How could I check if my data e.g. salary is from a continuous exponential distribution in R?

Here is histogram of my sample:

enter image description here

. Any help will be greatly appreciated!

  • 1
    $\begingroup$ is your variable discrete or continuous? Exponential distribution is defined as continuous. $\endgroup$
    – Tomas
    Nov 19, 2013 at 13:12
  • $\begingroup$ continous. I wonder if there is any test in R to check that $\endgroup$
    – stjudent
    Nov 19, 2013 at 13:21
  • 1
    $\begingroup$ Welcome. Look for the function fitdistr in R. It adjusts probability density functions (pdfs) based on maximum likelihood estimation (MLE) method. Also search in this site terms as pdf, fitdistr, mle and similar questions will come up. Bare in mind that questions such like that almost requires reproducible example to gather good answers. Also, it helps if the question is not purely about programming (which might lead it to be put on hold as off-topic). $\endgroup$ Nov 19, 2013 at 13:25
  • 9
    $\begingroup$ An exponential distribution will plot as a straight line against $-\ln(1 - $plotting position) where plotting position is (rank $- a) / (n - 2a + 1)$, rank is $1$ for lowest value, $n$ is sample size, and popular choices for $a$ include $1/2$. That gives an informal test which can be as or more useful than any formal test. $\endgroup$
    – Nick Cox
    Nov 19, 2013 at 13:42
  • $\begingroup$ @Berkan developed the quantile plot idea in his post. $\endgroup$
    – Nick Cox
    Nov 19, 2013 at 15:31

3 Answers 3


I would do it by first estimating the only distribution parameter rate using fitdistr. This won't tell you if the distribution fits or not, so you must then use goodness of fit test. For this, you can use ks.test:


# data generation
ex <- rexp(10000, rate = 1.85) # generate some exponential distribution
control <- abs(rnorm(10000)) # generate some other distribution

# estimate the parameters
fit1 <- fitdistr(ex, "exponential")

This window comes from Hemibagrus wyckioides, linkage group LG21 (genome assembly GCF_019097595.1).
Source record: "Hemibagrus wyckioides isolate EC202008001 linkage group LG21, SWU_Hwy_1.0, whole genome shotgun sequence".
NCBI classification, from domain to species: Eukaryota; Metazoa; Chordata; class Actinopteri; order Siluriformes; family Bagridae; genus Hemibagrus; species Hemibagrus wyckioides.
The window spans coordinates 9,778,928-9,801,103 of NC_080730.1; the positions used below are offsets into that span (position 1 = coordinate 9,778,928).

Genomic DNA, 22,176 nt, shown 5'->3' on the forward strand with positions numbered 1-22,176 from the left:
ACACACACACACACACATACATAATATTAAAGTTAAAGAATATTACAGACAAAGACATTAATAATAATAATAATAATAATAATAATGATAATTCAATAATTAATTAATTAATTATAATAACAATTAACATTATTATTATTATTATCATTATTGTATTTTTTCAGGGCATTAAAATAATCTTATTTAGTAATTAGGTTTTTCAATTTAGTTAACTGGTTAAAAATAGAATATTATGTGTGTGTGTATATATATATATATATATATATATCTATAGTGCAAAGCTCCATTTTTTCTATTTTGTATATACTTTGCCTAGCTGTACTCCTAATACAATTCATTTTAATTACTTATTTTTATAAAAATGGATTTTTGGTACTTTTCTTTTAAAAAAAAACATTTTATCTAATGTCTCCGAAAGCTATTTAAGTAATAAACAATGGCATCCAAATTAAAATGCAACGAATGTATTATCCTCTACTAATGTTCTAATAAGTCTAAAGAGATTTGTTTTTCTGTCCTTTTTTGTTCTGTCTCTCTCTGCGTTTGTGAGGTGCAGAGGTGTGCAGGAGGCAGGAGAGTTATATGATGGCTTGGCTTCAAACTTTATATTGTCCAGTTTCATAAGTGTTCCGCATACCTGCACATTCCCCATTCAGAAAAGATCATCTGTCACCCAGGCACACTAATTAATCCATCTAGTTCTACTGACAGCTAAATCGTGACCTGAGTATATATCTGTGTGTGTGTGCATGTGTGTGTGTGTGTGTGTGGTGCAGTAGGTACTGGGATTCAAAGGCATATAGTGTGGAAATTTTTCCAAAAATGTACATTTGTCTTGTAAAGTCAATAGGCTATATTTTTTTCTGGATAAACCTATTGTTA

fit2 <- fitdistr(control, "exponential")

# goodness of fit test
ks.test(ex, "pexp", fit1$estimate) # p-value > 0.05 -> distribution not refused
ks.test(control, "pexp", fit2$estimate) #  significant p-value -> distribution refused

# plot a graph
hist(ex, freq = FALSE, breaks = 100, xlim = c(0, quantile(ex, 0.99)))
curve(dexp(x, rate = fit1$estimate), from = 0, col = "red", add = TRUE)

enter image description here

From my personal experience (though I have never found it officially anywhere, please confirm or correct me), ks.test will only run if you supply the parameter estimate first. You cannot let it estimate the parameters automatically as e.g. goodfit does it. That's why you need this two step procedure with fitdistr.

For more info follow the excellent guide of Ricci: FITTING DISTRIBUTIONS WITH R.

  • 2
    $\begingroup$ +1. Is the ks.test the best test for testing goodness of fit in such situations? I think you also answered one question of mine. $\endgroup$ Nov 19, 2013 at 13:42
  • 5
    $\begingroup$ just a heads up, you should be careful if you're estimating the parameters from the data itself. In that case, a test like anderson darling might be best, as it is robust against such situations. $\endgroup$
    – JPC
    Jul 18, 2015 at 1:09
  • $\begingroup$ On the KS test for exponentiality when the rate parameter is estimated from the data: see A naive question about the Kolmogorov Smirnov test. $\endgroup$ Mar 9, 2018 at 19:27

While I'd normally recommend checking exponentiality by use of diagnostic plots (such as Q-Q plots), I'll discuss tests, since people often want them:

As Tomas suggests, the Kolmogorov-Smirnov test is not suitable for testing exponentiality with an unspecified parameter.